The Connected Journey
A tool for cross-functional decision-making
Journey 2.0 is no longer the broad-stroke, static curve of activity from awareness to purchase. The connected journey transcends marketing siloes by layering customer impact points across time and channel. It’s rigorous research that is data-driven, and dynamic. It informs every content decision a marketer makes as a holistic view of a customer’s experience. As an organizational tool, it is to be shared widely to document which internal processes, departments and tactics serve customers across their journey.
Measurement based on the consumer, not the channel
Measurement remains siloed. For example, it’s not uncommon for the marketing automation team to admit they really don’t care about the how the paid media team is doing - it has no relevance to them, and neither team is held to a common, customer-centered performance standard. Journey analytics is the companion to the connected journey that can change that.
Journey analytics is precision measurement of the right metrics along the connected journey. Journey analytics drive business decisions such as budget allocation and testing priorities. As with the connected journey, it brings activity across multiple channels into view to help you understand customer decisions along distinct stages. It’s the unified, actionable view that marketers long for to focus and allocate spend to the right impact points. It gets the right people talking to each other about the success or failure of effort and investment.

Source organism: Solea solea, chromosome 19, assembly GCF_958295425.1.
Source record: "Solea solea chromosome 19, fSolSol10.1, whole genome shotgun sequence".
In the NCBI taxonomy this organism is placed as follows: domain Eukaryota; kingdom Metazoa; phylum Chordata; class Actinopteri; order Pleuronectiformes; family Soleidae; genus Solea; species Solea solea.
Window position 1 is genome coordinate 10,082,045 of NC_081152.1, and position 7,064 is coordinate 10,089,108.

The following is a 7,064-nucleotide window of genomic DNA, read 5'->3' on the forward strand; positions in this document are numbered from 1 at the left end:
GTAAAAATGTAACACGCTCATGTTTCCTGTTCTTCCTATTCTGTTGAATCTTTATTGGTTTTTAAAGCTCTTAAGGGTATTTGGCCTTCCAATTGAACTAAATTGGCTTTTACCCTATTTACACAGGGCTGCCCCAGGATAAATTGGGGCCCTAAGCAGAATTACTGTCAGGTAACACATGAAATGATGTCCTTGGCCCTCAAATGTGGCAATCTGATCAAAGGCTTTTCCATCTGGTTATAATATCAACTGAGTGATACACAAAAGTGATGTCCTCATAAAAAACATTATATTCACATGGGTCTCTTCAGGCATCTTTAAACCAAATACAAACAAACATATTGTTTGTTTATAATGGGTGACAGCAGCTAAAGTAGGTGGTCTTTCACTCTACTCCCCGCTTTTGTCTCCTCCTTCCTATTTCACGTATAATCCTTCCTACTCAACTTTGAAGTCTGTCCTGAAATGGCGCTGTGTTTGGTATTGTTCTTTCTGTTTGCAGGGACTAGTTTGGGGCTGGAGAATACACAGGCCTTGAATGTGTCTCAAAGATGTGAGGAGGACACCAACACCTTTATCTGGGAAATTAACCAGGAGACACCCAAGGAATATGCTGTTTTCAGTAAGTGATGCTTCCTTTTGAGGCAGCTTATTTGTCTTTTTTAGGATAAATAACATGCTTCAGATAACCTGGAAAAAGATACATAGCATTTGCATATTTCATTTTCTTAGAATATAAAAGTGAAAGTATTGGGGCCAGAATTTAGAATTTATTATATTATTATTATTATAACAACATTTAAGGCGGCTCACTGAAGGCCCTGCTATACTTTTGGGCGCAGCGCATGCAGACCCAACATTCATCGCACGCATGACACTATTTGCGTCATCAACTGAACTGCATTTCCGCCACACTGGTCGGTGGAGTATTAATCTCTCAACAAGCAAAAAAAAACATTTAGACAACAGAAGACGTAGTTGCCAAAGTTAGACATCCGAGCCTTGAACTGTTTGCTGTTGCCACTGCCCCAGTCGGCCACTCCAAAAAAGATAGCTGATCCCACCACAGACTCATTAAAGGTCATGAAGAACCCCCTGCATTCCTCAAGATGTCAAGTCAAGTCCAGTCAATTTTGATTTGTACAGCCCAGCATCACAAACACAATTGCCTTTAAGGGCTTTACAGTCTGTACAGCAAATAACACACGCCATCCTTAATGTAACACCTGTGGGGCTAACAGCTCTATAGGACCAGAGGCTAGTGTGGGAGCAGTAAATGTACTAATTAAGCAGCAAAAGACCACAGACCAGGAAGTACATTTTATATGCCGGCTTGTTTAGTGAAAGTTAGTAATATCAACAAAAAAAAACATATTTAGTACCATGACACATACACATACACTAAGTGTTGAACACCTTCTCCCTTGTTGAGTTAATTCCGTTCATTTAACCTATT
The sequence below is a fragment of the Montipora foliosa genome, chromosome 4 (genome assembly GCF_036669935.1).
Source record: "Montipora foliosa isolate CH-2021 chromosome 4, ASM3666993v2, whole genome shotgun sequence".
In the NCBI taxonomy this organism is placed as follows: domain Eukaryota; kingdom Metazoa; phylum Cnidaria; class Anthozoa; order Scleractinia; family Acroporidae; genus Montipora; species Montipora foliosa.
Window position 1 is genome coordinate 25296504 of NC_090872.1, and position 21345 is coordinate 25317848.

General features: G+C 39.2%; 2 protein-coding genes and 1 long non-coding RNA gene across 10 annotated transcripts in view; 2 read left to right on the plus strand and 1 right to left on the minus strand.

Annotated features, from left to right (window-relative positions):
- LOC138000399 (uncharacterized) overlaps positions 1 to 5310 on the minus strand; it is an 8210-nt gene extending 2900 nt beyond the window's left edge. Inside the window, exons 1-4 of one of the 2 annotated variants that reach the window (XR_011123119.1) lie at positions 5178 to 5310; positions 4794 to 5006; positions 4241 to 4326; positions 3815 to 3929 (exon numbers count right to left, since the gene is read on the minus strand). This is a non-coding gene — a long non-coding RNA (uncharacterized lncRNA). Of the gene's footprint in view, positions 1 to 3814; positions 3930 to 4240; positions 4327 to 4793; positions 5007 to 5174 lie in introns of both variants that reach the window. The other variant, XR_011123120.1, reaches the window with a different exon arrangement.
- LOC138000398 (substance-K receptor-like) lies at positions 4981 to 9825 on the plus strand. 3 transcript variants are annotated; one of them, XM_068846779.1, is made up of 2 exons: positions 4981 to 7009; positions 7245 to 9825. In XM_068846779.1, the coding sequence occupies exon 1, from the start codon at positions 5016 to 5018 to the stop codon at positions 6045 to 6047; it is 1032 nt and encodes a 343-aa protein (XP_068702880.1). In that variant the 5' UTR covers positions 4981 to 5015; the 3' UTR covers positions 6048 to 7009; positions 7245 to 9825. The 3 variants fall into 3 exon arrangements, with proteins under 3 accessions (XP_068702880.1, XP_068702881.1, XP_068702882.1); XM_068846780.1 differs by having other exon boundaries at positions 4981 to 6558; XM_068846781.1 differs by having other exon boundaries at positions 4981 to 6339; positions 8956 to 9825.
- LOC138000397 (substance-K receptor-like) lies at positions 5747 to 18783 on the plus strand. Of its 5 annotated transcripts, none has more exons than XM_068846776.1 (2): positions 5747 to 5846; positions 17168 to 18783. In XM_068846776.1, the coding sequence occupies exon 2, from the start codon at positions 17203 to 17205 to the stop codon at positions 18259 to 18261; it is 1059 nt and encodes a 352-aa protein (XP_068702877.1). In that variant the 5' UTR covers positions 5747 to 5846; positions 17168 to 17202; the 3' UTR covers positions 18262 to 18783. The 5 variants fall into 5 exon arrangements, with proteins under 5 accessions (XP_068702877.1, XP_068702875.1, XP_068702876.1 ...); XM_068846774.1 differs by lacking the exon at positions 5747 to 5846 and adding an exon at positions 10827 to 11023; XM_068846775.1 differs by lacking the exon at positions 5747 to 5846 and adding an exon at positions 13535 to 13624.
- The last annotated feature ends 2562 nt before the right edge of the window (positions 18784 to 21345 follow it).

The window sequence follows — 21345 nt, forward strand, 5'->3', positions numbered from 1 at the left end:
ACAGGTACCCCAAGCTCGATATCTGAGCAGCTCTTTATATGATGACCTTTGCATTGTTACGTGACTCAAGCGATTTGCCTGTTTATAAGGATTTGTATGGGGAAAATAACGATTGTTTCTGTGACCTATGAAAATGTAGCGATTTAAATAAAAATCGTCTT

Persuade, inform, delight and provoke
The rocket fuel for marketing is top-quality content that persuades, informs, delights, and provokes action. Content that connects to customers consistently over time. Content that builds relationships by meeting specific needs. When you work the connected journey, persuasive content is the outcome. You will know exactly who you are talking to and why. The key to powerful content is context and specificity, and the connected journey framework helps you capture the research and insights required to create both. When you’ve created a rigorous optimization loop within your organizational culture, you are constantly analyzing performance data to tease out insights to sharpen the impact points to then inform and evolve what you produce.
Your content, or how you say what you have to say, differentiates you. It will help you earn customer loyalty and advocacy if you do it right. If your content is powered by journey analytics, you are well on your way.
Technology and Execution
How it all gets done
If persuasive content is rocket fuel, then technology and execution are the pistons and the pit crew. No more hand-wringing over which technology platform is the right one for you, and no more tears shed over the realization that no one platform or suite of technologies is a panacea for pain. The martech space is loud, crowded and full of solutions. It’s now incumbent on marketers to get a grip on signals versus noise, and how meaningful data serves their operation.
This is just the tip of the iceberg. Our own Dave Woodbeck will be digging deep into the Connected Journey on March 21st at the IBM Think Conference in his presentation, “Why Is Your Customer Journey So Difficult? 3 Strategies CMOs Can Use to Solve It.” Check it out, or download your own "Connected" Journey Maturity Model" to learn how to activate the journey to better serve your customers and your bottom line. We'd love to hear your challenges or successes with the customer journey in the comments below or you can always contact us.